According to Mr Obama, you must think before you open your mouth, you must ponder over before you tweet and should not allow the first thing that pops into your head to become your thought to the world.
"I have many more followers on Twitter than those who use the social media tool more often. We should be mindful of the power the social media tools have and must post after weighing thoughts carefully," Mr Obama told the gathering at the HT Leadership Summit in New Delhi on Friday.
Mr Obama has 97.4 million followers on the micro-blogging platform while President Trump has 43.7 million followers.
Taking an apparent jibe at President Trump who is famous for introducing typos and spelling errors in his tweets, though without naming him, Mr Obama said: "Remember your parents when it comes to tweet, think first and post later. Before I tweet, I do spell check and use punctuation tool and don't forget to put period at the end of the sentence," Mr Obama chuckled.
President Trump, who has been tweeting round the clock, has grabbed global attention for typos and spelling errors, like "unpresidented act," "honered" or the most hilarious one "covfefe" (that meant coverage).
"Think before you tweet so that you do not need to delete it later," Mr Obama told the gathering during a question and answer session with seasoned journalist Karan Thapar.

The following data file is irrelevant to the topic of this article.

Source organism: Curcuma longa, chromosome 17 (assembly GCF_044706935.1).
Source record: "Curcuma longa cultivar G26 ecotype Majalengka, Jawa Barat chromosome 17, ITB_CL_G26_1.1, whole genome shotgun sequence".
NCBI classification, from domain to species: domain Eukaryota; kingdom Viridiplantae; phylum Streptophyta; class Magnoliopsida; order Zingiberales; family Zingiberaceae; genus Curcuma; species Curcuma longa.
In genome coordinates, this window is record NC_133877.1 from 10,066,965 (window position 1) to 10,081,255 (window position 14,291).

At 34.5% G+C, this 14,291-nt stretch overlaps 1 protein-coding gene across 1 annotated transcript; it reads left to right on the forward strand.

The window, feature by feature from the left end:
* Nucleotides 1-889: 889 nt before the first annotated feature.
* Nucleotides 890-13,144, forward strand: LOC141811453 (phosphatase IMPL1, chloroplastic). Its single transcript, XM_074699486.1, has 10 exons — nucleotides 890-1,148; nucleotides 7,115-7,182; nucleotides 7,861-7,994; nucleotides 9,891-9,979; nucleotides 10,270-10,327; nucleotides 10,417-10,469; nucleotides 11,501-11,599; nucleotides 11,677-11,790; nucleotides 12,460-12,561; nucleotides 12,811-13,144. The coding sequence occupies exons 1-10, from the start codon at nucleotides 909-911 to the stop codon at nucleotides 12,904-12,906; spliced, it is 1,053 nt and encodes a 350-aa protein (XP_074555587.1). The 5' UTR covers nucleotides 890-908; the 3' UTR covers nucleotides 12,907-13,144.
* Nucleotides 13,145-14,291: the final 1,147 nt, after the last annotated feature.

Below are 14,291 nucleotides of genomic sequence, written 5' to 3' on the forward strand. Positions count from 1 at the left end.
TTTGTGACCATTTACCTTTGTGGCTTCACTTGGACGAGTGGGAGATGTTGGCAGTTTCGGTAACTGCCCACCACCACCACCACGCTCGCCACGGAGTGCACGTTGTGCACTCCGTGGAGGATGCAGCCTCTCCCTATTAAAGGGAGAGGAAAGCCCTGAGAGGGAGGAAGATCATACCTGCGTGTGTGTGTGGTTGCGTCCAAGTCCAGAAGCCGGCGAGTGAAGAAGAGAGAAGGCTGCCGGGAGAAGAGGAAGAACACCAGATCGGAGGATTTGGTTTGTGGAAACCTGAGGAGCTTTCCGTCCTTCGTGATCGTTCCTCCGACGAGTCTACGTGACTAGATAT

According to Mr Obama, the habit of tweeting casually about sensitive subjects which may affect millions was not a healthy practice.
"Don't just say 'climate change is a hoax' on Twitter as it shuts all doors to debate, to evaluate for various stakeholders. It is difficult for a democracy to work in that situation. If you say it is a hoax then there is no way we can build bridges," Mr Obama emphasised.
President Trump has been issuing periodic statements, affirming his belief that man-made climate change is a myth.
"We need to do deep analysis with all stakeholders around the concerned topic and then evaluate it collectively. Don't just scratch the surface and tweet," Mr Obama added.
On a question of how the media is becoming biased, Mr Obama said: "This is part of a trend globally. In the US, Fox News and The New York Times have completely different viewpoints. If I watch Fox News, I won't even vote for me! The NYT is doing things in its own ways," Mr Obama said.
Fox News is tilted towards Trump while the NYT continues to question President Trump and his policies.